ANNAPOLIS – The Maryland Court of Special Appeals lectured a Baltimore Circuit Court judge this week on the potentially corruptive influences of chocolate chip cookies in a courtroom.
The court’s cookie comments were an aside in a Tuesday decision on a multimillion-dollar asbestos case that was appealed from the Baltimore Circuit Court.
Defense attorneys in that case said the jury may have been influenced by cookies, baked by one of the plaintiffs and passed around the courtroom as part of a communal snack jar kept by Judge Edward Angeletti.
In their appeal, they pointed out Dorothy Fertig, the cookie baker, received $1 million more than any of the other defendants in the case.
Fertig had sued several companies for the death of her husband, Robert, who died in 1994 of mesothelioma caused by exposure to asbestos. She originally sought $500,000 in damages, but the jury awarded her $3 million.
Angeletti regularly encouraged those in his courtroom to contribute to the snack jar, and recognized their contributions on the record. All contributions consisted of store-bought candy — except for Fertig’s.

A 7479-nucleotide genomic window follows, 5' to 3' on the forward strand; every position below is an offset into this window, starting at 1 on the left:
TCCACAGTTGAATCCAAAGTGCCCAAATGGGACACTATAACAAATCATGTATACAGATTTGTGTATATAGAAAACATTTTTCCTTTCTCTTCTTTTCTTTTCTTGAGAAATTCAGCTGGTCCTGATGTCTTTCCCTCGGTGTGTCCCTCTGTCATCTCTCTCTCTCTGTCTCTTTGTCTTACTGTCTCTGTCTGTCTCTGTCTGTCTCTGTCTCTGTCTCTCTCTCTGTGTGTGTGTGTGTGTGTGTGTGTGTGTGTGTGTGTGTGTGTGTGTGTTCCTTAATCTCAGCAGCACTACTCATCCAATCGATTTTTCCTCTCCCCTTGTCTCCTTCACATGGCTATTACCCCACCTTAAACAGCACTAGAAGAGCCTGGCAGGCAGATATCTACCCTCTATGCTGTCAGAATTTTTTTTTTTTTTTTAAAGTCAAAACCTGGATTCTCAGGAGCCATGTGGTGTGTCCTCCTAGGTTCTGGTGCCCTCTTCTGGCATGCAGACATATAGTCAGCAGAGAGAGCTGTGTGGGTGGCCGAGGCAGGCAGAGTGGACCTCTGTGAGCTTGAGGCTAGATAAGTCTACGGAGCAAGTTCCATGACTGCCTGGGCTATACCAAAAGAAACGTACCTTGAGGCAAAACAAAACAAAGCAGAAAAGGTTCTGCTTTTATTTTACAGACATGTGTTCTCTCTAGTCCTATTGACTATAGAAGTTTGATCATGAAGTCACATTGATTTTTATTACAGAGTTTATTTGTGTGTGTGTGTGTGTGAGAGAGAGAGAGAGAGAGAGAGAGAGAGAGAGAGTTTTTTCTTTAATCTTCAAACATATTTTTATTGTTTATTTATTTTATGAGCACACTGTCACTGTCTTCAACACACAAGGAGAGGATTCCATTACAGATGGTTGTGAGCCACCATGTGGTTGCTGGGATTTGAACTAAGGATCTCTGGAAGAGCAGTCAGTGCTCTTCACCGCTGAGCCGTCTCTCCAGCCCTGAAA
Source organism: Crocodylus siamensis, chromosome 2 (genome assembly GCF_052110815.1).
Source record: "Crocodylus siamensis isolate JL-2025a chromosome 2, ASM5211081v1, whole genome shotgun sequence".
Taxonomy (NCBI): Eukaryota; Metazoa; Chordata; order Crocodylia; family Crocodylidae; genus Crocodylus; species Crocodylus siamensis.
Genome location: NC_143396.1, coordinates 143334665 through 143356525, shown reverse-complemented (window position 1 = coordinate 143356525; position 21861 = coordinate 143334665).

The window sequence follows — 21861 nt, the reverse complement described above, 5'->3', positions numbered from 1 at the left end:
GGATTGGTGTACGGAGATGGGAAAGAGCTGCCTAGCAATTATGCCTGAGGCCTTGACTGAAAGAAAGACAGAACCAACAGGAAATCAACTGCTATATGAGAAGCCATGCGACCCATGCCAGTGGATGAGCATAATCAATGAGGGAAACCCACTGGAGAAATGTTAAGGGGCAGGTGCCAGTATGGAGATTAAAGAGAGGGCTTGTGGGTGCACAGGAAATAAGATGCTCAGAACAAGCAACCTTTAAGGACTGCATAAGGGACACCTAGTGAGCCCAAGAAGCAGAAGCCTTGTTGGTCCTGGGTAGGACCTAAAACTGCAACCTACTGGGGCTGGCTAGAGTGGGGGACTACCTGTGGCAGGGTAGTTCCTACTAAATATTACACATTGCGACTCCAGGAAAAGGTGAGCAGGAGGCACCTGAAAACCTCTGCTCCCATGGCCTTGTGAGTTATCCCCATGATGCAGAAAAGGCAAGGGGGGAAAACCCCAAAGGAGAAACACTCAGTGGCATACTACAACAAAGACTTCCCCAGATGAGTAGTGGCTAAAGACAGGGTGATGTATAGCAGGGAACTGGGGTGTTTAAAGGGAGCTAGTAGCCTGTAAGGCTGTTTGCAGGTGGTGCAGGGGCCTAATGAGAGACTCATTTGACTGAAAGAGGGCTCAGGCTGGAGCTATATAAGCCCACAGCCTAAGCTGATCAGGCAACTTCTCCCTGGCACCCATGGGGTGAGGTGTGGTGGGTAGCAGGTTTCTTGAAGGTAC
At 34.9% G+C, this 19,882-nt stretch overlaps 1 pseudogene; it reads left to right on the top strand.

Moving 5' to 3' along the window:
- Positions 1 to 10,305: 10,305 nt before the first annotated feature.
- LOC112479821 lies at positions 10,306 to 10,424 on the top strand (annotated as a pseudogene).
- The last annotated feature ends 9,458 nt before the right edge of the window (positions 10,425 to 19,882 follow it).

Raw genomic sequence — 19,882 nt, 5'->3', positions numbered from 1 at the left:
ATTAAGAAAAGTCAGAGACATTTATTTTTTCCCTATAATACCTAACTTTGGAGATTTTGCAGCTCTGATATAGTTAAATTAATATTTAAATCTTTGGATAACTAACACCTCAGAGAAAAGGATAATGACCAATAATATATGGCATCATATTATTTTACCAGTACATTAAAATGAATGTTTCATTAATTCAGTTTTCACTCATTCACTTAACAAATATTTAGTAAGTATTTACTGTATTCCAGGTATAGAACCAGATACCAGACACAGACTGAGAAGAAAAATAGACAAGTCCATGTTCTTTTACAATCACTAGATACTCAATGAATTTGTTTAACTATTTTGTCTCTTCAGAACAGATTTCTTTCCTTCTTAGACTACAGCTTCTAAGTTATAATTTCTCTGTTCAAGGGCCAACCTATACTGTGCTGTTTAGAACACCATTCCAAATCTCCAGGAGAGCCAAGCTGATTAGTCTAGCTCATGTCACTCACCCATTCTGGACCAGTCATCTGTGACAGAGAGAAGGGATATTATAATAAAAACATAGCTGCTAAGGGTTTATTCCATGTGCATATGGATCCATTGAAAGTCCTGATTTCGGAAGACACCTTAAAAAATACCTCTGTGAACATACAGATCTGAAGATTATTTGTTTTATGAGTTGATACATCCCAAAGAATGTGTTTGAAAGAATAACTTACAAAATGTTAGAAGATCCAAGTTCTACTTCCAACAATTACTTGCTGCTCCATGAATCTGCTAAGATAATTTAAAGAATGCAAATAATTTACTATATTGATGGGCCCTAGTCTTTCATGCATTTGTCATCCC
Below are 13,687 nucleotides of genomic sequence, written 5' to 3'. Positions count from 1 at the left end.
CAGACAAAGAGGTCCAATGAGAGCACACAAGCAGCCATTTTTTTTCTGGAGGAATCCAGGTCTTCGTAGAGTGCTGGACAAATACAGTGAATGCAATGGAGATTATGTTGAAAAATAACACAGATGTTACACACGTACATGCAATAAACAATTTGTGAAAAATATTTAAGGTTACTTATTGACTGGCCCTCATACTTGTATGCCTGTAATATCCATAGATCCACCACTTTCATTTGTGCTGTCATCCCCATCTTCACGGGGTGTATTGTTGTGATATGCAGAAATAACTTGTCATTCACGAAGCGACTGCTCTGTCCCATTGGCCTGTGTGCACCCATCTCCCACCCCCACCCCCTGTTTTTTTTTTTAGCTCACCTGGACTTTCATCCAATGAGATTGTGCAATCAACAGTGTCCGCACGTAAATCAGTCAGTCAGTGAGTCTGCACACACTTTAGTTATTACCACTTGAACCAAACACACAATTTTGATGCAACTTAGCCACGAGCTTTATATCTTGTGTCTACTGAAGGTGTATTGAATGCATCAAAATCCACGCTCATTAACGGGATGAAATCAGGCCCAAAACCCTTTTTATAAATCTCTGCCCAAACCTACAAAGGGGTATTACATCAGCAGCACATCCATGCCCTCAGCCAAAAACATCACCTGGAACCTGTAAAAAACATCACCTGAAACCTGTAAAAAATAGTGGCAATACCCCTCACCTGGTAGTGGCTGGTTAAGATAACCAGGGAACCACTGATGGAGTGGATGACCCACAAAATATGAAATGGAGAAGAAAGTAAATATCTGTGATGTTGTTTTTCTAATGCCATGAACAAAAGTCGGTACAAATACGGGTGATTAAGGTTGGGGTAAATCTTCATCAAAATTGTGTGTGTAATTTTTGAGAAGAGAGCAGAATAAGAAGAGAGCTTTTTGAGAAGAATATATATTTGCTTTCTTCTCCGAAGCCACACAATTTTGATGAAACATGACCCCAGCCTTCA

After asking if their objection was serious, Angeletti ruled that Fertig’s sugary gift to the jurors was harmless.
“It is the same as the candy and has no improper impact on anyone and even to suggest it, I think, is inappropriate,” Angeletti said.
The judge later limited jurors to just one cookie a piece, which brought laughter from the courtroom, according to court documents.
The appeals court ruled against Fertig on other grounds, making the cookie complaint moot. But a three-judge panel of the court said it wanted to address the snack-practice “for guidance purposes.”
The court noted that “jurors virtually never fall asleep during trials” in Angeletti’s courtroom and that the judge’s snack jar practice may have been well-intentioned. But the appeals court was “concerned that the potential for abuse may outweigh the benefit.”
“Parties may feel compelled to contribute to the snack jar out of fear that the court or jury will disfavor them if they do not … they may fear that the jury will reward the party that makes the more desirable contribution,” wrote Judge Robert F. Fischer.
It took no formal action against Angeletti, however.
Angeletti said he could not comment on any aspect of the case since its final outcome has yet to be determined.